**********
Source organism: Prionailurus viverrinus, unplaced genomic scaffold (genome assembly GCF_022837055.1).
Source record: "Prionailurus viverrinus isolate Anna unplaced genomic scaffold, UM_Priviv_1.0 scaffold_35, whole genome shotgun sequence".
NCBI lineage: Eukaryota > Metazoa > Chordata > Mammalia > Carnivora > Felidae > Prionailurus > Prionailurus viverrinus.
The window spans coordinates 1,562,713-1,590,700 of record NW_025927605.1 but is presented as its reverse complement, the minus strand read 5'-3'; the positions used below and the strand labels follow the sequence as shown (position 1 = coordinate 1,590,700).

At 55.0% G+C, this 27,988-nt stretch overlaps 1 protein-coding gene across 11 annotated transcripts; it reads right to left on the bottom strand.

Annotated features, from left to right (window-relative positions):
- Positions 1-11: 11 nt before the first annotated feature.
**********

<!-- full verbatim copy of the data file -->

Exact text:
Source organism: Prionailurus viverrinus, unplaced genomic scaffold (genome assembly GCF_022837055.1).
Source record: "Prionailurus viverrinus isolate Anna unplaced genomic scaffold, UM_Priviv_1.0 scaffold_35, whole genome shotgun sequence".
NCBI lineage: Eukaryota > Metazoa > Chordata > Mammalia > Carnivora > Felidae > Prionailurus > Prionailurus viverrinus.
The window spans coordinates 1,562,713-1,590,700 of record NW_025927605.1 but is presented as its reverse complement, the minus strand read 5'-3'; the positions used below and the strand labels follow the sequence as shown (position 1 = coordinate 1,590,700).

At 55.0% G+C, this 27,988-nt stretch overlaps 1 protein-coding gene across 11 annotated transcripts; it reads right to left on the bottom strand.

Annotated features, from left to right (window-relative positions):
- Positions 1-11: 11 nt before the first annotated feature.